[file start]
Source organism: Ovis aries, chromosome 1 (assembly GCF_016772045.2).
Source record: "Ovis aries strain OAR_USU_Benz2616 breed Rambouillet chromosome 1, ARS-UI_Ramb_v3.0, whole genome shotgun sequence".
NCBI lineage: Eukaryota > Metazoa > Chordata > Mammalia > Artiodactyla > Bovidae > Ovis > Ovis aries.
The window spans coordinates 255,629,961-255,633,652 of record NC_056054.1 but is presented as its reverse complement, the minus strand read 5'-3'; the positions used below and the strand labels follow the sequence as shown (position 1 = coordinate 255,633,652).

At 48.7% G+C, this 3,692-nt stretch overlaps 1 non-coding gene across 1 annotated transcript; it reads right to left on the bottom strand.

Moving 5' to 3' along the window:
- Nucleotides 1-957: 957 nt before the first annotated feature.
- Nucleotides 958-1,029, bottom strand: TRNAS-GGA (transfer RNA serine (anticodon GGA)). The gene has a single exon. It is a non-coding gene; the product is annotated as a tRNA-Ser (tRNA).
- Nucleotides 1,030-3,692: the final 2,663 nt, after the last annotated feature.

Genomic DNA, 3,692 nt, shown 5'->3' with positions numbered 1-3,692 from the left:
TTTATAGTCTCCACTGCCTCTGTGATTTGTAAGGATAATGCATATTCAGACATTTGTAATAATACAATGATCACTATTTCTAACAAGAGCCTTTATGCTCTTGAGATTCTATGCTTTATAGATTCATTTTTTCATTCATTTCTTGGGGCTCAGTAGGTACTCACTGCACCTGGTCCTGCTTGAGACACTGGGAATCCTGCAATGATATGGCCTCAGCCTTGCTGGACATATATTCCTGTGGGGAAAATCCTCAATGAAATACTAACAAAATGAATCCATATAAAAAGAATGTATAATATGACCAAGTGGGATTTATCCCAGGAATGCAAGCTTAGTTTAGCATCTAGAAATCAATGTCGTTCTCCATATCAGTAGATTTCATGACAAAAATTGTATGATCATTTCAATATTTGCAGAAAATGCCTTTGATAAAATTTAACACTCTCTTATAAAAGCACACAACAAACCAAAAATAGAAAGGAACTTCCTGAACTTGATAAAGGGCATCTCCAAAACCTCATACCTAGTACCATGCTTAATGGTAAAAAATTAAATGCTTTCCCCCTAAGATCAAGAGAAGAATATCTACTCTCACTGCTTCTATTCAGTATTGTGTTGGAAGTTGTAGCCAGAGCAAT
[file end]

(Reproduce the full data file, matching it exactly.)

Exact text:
Source organism: Ovis aries, chromosome 1 (assembly GCF_016772045.2).
Source record: "Ovis aries strain OAR_USU_Benz2616 breed Rambouillet chromosome 1, ARS-UI_Ramb_v3.0, whole genome shotgun sequence".
NCBI lineage: Eukaryota > Metazoa > Chordata > Mammalia > Artiodactyla > Bovidae > Ovis > Ovis aries.
The window spans coordinates 255,629,961-255,633,652 of record NC_056054.1 but is presented as its reverse complement, the minus strand read 5'-3'; the positions used below and the strand labels follow the sequence as shown (position 1 = coordinate 255,633,652).

At 48.7% G+C, this 3,692-nt stretch overlaps 1 non-coding gene across 1 annotated transcript; it reads right to left on the bottom strand.

Moving 5' to 3' along the window:
- Nucleotides 1-957: 957 nt before the first annotated feature.
- Nucleotides 958-1,029, bottom strand: TRNAS-GGA (transfer RNA serine (anticodon GGA)). The gene has a single exon. It is a non-coding gene; the product is annotated as a tRNA-Ser (tRNA).
- Nucleotides 1,030-3,692: the final 2,663 nt, after the last annotated feature.

Genomic DNA, 3,692 nt, shown 5'->3' with positions numbered 1-3,692 from the left:
TTTATAGTCTCCACTGCCTCTGTGATTTGTAAGGATAATGCATATTCAGACATTTGTAATAATACAATGATCACTATTTCTAACAAGAGCCTTTATGCTCTTGAGATTCTATGCTTTATAGATTCATTTTTTCATTCATTTCTTGGGGCTCAGTAGGTACTCACTGCACCTGGTCCTGCTTGAGACACTGGGAATCCTGCAATGATATGGCCTCAGCCTTGCTGGACATATATTCCTGTGGGGAAAATCCTCAATGAAATACTAACAAAATGAATCCATATAAAAAGAATGTATAATATGACCAAGTGGGATTTATCCCAGGAATGCAAGCTTAGTTTAGCATCTAGAAATCAATGTCGTTCTCCATATCAGTAGATTTCATGACAAAAATTGTATGATCATTTCAATATTTGCAGAAAATGCCTTTGATAAAATTTAACACTCTCTTATAAAAGCACACAACAAACCAAAAATAGAAAGGAACTTCCTGAACTTGATAAAGGGCATCTCCAAAACCTCATACCTAGTACCATGCTTAATGGTAAAAAATTAAATGCTTTCCCCCTAAGATCAAGAGAAGAATATCTACTCTCACTGCTTCTATTCAGTATTGTGTTGGAAGTTGTAGCCAGAGCAAT